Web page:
While Joe Mauer and Brian McCann rate as the best-known offensive catchers in baseball, Geovany Soto was the best hitter in the league at that position in 2010.
Though he got only 387 plate appearances due to a mixture of injuries and managerial stupidity, Soto logged a career-best .890 OPS and socked 17 home runs.
He did all that despite batting mostly seventh and eighth for the Cubs. National League hitters performed nine percent worse than their overall numbers when batting in those slots in 2010, so if Soto had been batting fourth (where he belonged in a beleaguered Cubs lineup, and where batters were 17 percent better than their baseline in 2010), he might well have hit 22 homers and finished with an OPS north of .920.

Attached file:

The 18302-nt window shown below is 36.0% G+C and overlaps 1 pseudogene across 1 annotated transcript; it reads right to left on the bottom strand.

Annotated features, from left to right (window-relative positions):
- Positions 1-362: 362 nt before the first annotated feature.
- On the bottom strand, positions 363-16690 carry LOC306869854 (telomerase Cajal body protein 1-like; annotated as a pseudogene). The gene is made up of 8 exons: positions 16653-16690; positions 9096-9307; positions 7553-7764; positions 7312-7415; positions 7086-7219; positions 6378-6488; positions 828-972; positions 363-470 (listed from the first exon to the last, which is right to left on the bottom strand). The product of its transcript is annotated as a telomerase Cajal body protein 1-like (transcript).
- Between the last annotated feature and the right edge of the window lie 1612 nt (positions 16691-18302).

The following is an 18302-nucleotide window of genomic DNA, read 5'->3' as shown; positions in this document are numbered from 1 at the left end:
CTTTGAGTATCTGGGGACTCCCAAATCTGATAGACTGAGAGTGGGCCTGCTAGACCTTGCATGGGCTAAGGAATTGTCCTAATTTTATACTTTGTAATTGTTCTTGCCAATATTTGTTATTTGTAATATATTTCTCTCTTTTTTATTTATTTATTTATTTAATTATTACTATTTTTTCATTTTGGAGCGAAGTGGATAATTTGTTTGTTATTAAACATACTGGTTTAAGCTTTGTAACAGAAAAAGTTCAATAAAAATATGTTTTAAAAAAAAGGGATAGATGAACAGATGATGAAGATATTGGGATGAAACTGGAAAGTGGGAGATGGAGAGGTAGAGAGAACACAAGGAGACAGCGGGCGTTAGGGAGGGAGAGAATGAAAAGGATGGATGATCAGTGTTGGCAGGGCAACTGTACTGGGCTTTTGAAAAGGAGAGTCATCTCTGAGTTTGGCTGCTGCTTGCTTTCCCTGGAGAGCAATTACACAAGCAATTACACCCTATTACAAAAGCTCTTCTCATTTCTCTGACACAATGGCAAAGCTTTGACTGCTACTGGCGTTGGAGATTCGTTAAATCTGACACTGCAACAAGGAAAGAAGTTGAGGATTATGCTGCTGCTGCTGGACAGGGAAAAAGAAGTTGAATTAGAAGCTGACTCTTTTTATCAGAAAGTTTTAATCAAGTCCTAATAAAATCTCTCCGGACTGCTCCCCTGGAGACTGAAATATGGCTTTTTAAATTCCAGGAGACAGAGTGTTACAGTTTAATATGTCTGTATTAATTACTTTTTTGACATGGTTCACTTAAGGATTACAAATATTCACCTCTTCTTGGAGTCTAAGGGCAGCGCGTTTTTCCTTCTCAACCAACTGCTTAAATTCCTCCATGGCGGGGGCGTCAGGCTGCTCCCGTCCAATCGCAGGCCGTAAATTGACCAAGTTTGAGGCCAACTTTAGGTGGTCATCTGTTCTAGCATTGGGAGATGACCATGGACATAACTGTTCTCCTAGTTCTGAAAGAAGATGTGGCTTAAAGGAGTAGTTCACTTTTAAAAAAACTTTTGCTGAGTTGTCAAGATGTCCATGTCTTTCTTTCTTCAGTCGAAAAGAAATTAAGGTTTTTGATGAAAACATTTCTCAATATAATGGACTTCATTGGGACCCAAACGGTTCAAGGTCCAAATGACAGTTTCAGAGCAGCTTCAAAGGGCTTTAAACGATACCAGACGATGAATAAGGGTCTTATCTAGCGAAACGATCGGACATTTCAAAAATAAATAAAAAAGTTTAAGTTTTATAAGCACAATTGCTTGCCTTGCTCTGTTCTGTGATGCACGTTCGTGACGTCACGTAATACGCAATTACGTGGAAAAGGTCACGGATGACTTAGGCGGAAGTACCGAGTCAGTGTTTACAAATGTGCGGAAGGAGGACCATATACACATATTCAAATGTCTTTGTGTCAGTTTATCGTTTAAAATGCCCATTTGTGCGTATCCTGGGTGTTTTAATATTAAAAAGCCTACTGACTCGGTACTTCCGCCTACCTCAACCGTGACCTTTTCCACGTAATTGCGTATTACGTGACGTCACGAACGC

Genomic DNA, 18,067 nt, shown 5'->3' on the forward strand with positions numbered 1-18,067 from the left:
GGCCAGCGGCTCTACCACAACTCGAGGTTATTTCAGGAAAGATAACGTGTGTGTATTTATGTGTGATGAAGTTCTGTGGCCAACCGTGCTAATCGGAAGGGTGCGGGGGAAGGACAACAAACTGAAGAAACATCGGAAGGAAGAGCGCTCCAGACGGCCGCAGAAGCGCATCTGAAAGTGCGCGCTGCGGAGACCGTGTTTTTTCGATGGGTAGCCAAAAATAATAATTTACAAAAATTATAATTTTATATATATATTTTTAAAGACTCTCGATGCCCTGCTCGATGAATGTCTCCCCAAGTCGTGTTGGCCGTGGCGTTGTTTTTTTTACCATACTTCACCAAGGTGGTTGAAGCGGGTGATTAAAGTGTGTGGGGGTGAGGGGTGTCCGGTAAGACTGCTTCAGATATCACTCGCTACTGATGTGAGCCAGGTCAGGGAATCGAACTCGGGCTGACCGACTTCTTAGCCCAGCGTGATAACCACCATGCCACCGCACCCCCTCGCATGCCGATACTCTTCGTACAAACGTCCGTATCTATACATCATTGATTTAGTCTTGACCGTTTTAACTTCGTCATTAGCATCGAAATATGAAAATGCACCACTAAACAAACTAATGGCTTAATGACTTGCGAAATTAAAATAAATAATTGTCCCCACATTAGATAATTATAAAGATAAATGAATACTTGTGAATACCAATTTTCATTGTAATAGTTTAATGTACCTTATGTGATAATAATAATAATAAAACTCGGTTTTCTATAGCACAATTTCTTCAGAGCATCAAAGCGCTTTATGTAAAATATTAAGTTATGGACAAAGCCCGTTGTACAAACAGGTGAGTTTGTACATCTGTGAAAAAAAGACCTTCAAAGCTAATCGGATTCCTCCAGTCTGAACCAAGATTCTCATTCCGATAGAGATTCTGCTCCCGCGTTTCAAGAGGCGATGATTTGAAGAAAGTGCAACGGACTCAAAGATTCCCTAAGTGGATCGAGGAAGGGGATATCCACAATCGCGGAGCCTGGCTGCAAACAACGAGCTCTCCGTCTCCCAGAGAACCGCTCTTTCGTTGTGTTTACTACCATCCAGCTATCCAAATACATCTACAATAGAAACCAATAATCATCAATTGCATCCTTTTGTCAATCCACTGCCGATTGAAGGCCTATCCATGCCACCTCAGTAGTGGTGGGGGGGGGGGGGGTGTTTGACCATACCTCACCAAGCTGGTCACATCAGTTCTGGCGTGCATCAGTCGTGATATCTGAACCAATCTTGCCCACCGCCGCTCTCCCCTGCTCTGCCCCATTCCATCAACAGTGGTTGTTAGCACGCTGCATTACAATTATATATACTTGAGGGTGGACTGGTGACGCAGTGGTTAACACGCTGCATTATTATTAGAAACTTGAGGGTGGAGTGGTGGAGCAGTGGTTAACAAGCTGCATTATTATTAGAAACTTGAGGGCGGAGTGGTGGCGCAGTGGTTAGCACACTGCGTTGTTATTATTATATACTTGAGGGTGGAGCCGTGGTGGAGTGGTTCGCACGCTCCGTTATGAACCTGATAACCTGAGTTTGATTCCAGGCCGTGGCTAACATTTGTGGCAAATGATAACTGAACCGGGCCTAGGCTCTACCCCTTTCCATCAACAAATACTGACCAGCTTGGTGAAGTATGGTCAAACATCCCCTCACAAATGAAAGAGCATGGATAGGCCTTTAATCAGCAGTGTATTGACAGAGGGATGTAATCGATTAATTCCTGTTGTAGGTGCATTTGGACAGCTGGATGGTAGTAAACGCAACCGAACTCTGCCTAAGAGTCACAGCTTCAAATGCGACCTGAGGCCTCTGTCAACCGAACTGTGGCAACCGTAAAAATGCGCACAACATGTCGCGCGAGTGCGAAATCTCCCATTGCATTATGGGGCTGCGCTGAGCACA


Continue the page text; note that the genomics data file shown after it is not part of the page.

For perspective, the last Cubs catcher with numbers in that strata was Gabby Hartnett, when he won the MVP in 1935.
Yet the Cubs elected to tender a contract to Koyie Hill this winter (for reasons surpassing any understanding) and then claimed catcher Max Ramirez off waivers from the Red Sox this week. Those two, along with prospect Welington Castillo, will ostensibly compete to become Soto's backup in 2011.
But what if the Cubs have other ideas? Jim Hendry has never shown a special affinity for Soto, and the 2008 NL Rookie of the Year reached arbitration for the first time this season and got a $3 million, one-year deal. The Cubs could have offered a multi-year extension, but they chose to go year-to-year with their star catcher.
Would Chicago be willing to trade Soto and give the nod to either Ramirez or Castillo as the starting catcher? Almost certainly, given their budget constraints, the answer is yes. Soto should fetch a good price on the market too, with a number of potential contenders in need of a catcher.
Read on for five possible destinations for Soto.